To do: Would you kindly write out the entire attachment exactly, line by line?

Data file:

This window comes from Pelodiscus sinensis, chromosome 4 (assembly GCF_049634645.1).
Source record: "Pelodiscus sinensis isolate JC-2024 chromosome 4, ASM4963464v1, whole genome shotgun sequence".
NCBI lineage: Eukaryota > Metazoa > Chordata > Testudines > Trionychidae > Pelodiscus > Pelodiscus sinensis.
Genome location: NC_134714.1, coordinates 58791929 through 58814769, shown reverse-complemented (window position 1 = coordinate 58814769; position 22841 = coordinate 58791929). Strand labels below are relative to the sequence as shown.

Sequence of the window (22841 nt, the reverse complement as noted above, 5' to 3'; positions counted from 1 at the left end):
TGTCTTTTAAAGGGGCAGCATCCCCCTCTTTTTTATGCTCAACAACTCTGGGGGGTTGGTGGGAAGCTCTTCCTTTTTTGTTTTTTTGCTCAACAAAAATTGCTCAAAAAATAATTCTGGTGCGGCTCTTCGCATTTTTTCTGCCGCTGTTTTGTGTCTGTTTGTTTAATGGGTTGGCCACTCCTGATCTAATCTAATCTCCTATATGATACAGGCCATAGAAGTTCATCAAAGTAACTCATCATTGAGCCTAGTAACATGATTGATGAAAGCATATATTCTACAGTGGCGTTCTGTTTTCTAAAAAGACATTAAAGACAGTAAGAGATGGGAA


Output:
This window comes from Pelodiscus sinensis, chromosome 4 (assembly GCF_049634645.1).
Source record: "Pelodiscus sinensis isolate JC-2024 chromosome 4, ASM4963464v1, whole genome shotgun sequence".
NCBI lineage: Eukaryota > Metazoa > Chordata > Testudines > Trionychidae > Pelodiscus > Pelodiscus sinensis.
Genome location: NC_134714.1, coordinates 58791929 through 58814769, shown reverse-complemented (window position 1 = coordinate 58814769; position 22841 = coordinate 58791929). Strand labels below are relative to the sequence as shown.

Sequence of the window (22841 nt, the reverse complement as noted above, 5' to 3'; positions counted from 1 at the left end):
TGTCTTTTAAAGGGGCAGCATCCCCCTCTTTTTTATGCTCAACAACTCTGGGGGGTTGGTGGGAAGCTCTTCCTTTTTTGTTTTTTTGCTCAACAAAAATTGCTCAAAAAATAATTCTGGTGCGGCTCTTCGCATTTTTTCTGCCGCTGTTTTGTGTCTGTTTGTTTAATGGGTTGGCCACTCCTGATCTAATCTAATCTCCTATATGATACAGGCCATAGAAGTTCATCAAAGTAACTCATCATTGAGCCTAGTAACATGATTGATGAAAGCATATATTCTACAGTGGCGTTCTGTTTTCTAAAAAGACATTAAAGACAGTAAGAGATGGGAA